Goodbyes don’t tend to mean much in the Hollywood franchise system. Death isn’t a reliable end for characters or, lately, even actors. Technology, nostalgia and the often-inflated value of brands and IP have created a nightmarish cycle of resurrection and regurgitation, curdling what we love most.
And yet when someone like Harrison Ford says he’s hanging up Indiana Jones’ fedora, for better or worse, you believe him. “Indiana Jones” producer Frank Marshall has also said that they won’t recast the character, which seems more dubious and, though well-intentioned, something he won’t be able to guarantee. All it takes is a new executive demanding a reboot.
Not that it would ever really work, though. Any self-respecting movie fan knows the truth: The magic of Indiana Jones belongs wholly to Harrison Ford. Apparently, he doesn’t even necessarily need Steven Spielberg behind the camera, though, to be fair, the foundation was well-laid for a veteran like James Mangold to step in. But there is no Indy — none that we care about anyway —without Ford.
In this way, it’s hard not to go into “Indiana Jones and the Dial of Destiny,” in theaters Friday, without a sense of melancholy — not exactly the ideal state of mind for what should be, and mostly is, a fun summer blockbuster. But it certainly adds a poignancy to the whole endeavor whether the film merits it or not.
If only it didn’t start with that pesky de-aging technology (the best it’s ever looked but it remains unsettling), giving us a 45-year-old Indiana Jones doing some of the wildest stunts we’ve ever seen our beloved archeology professor attempt — atop a speeding train to boot. This sequence is ostensibly there to introduce the film’s MacGuffin, Archimedes Antikythera, a real celestial calculation machine with extraordinary predictive capabilities that in the film is bestowed with some otherworldly powers.
But we know the real reason: It’s there to let us gaze at that familiar face and to go on one last adventure with the Indy we grew up with, before being thrust back reality with a nearly 80-year-old Ford (he’s 81 in July) playing a 70-something Indy.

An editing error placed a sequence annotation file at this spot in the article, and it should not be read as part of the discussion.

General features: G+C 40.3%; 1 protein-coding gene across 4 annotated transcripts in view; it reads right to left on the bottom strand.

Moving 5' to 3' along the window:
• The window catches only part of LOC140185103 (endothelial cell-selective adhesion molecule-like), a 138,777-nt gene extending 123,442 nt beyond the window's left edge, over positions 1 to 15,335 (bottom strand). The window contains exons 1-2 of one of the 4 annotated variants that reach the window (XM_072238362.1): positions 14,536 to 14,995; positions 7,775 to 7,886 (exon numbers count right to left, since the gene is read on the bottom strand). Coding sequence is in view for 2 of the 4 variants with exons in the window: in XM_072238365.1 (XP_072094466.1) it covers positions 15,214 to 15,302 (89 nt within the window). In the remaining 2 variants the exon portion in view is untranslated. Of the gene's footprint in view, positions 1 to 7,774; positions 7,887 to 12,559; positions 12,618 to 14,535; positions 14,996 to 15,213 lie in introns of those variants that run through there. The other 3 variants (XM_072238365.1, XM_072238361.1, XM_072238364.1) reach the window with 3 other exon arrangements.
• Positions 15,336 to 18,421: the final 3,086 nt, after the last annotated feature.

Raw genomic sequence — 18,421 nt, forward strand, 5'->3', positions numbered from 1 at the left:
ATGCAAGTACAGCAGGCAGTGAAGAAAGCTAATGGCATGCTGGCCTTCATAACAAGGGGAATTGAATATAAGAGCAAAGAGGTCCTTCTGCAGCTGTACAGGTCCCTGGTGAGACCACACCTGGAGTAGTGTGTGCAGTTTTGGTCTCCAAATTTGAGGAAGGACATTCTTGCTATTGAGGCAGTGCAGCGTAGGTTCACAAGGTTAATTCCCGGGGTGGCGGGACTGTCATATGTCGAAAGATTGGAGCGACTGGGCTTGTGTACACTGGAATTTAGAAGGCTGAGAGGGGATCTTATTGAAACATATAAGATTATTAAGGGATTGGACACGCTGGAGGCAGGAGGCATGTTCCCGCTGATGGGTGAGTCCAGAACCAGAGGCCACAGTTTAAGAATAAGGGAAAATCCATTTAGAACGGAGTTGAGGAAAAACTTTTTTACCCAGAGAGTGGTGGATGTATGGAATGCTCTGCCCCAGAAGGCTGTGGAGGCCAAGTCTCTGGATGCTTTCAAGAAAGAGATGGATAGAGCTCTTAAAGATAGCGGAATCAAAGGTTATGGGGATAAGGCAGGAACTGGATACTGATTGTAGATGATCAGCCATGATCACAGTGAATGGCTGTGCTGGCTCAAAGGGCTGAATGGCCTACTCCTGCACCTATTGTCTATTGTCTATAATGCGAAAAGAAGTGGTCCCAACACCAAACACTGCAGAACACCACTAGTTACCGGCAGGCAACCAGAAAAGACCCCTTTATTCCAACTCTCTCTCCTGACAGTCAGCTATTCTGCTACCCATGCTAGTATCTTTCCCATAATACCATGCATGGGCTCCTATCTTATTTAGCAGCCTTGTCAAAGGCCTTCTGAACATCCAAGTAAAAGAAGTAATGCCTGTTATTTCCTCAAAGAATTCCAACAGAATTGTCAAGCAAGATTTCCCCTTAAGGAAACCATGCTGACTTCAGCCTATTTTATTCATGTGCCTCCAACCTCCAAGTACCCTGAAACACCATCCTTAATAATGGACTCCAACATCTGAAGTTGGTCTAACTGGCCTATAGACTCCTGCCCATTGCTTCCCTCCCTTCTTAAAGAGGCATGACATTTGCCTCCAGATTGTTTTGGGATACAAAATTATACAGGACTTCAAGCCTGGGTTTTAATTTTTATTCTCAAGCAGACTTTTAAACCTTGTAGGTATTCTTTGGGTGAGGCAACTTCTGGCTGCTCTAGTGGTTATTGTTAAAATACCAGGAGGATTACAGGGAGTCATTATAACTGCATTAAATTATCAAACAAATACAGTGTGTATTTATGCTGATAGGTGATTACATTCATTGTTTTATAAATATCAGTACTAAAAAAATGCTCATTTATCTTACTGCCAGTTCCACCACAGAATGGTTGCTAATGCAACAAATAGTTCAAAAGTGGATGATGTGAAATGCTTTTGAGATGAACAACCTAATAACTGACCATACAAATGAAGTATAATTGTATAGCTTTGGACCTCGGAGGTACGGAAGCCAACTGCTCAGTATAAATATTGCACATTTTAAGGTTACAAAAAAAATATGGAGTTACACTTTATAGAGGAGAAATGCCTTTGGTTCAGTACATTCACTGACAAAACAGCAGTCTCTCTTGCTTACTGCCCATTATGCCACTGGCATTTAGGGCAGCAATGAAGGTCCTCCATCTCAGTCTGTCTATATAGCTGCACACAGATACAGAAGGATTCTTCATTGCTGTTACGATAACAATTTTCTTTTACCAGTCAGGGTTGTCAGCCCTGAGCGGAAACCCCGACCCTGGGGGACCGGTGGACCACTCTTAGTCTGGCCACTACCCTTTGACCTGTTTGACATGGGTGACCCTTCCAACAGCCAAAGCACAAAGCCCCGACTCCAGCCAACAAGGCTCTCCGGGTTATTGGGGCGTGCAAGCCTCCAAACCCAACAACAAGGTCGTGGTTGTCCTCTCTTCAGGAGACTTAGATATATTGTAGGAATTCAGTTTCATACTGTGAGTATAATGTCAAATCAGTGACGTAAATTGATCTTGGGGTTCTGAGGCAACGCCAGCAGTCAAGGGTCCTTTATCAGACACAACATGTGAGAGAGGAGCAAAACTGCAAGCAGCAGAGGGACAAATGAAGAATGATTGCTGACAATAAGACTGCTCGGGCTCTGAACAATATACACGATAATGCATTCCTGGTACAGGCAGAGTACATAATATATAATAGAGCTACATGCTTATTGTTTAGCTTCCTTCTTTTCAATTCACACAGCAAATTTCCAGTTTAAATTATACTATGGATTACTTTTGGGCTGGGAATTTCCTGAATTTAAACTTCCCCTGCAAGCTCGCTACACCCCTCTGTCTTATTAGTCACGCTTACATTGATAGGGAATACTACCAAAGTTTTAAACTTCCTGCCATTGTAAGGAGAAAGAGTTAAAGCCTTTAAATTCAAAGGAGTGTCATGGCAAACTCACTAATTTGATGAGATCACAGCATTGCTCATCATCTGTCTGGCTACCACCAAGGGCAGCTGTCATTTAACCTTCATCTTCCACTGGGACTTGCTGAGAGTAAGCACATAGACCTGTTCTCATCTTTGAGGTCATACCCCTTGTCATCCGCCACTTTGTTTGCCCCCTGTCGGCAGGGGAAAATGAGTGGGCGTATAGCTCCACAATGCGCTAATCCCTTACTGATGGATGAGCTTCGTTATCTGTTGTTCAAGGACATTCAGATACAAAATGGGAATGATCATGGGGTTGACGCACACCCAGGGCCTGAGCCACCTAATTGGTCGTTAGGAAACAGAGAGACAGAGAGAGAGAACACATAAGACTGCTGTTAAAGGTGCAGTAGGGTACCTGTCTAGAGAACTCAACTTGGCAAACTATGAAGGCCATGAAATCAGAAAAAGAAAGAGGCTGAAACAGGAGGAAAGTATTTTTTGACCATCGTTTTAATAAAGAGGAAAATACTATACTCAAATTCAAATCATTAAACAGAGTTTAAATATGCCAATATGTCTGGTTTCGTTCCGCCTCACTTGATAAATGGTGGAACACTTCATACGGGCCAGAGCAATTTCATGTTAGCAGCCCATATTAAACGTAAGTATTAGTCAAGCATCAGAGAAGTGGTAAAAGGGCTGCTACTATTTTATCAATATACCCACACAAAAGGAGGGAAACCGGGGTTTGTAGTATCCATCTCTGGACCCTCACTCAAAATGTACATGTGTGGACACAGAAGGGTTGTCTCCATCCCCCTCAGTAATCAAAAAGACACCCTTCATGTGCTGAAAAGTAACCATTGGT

This isn’t inherently sad, but Dr. Jones is certainly reintroduced in the most unglamorous way possible: Sleeping on a reclining chair in a sad New York apartment, a glass of something alcoholic in his hand and threadbare boxer shorts on his person. He’s depression personified, retiring from the university where the kids barely pay attention to him anyway (long gone are the “I love you” eyelids), estranged from Karen Allen’s Marion and watching the world go space crazy around him.
We’ll have to see him work back up to his adventuresome self. No training montages required, thankfully, just a plane ticket, his classic uniform (still fits!) and his old improvisational spirit. The cumbersome plot (script is credited to Jez Butterworth, John-Henry Butterworth, David Koepp and Mangold) strains to justify and give meaning to the search for the Antikythera: The FBI is on the hunt for it, as is Nazi scientist Jürgen Voller (Mads Mikkelsen) for whom the war hasn’t ended, and the daughter (Phoebe Waller-Bridge) of Indy’s late partner Basil (Toby Jones) who was driven mad by the gadget. It’s a bit much, as are many of the overly elaborate and strangely murky-looking action sequences from the train in 1944 to a deep-sea diving sequence with killer eels. The movie hits its action high notes when it sticks to the tactile classics, like a brilliantly executed rickshaw chase in Tangier.
Waller-Bridge’s Helena is an enormously enjoyable character, too — a brilliant archeologist herself who chosen a more glamorous, dangerous and decidedly black market kind of existence, selling stolen antiquities to the world’s wealthiest and working her way out of debt. She’s introduced as a wild card and a lot of the tension is derived from whether Indy should trust her. It’s a very good non-romantic pairing of sharp-witted old souls, a generation apart. But you’d think in an almost two-and-a-half-hour film there might have been more time for one of our returning favorites, like John Rhys-Davies Sallah (he does get a few good moments).
I’m not sure anyone had an especially burning need to know what Indiana Jones was up to lately, but at least it gives everyone a chance to end on a higher note than “Kingdom of the Crystal Skull.” Or maybe Ford just needed some closure on one of his iconic characters so that everyone will stop asking him about them.
“Indiana Jones and the Dial of Destiny” might not be “Raiders” or “The Last Crusade” but it’s solid, swashbuckling summer fare and a dignified sendoff to one of cinema’s most flawless castings.
“Indiana Jones and the Dial of Destiny,” a Walt Disney Co. release in theaters Friday, is rated PG-13 by the Motion Picture Association for, “language, action, sequences of violence, smoking.” Running time: 144 minutes. Two and a half stars out of four.
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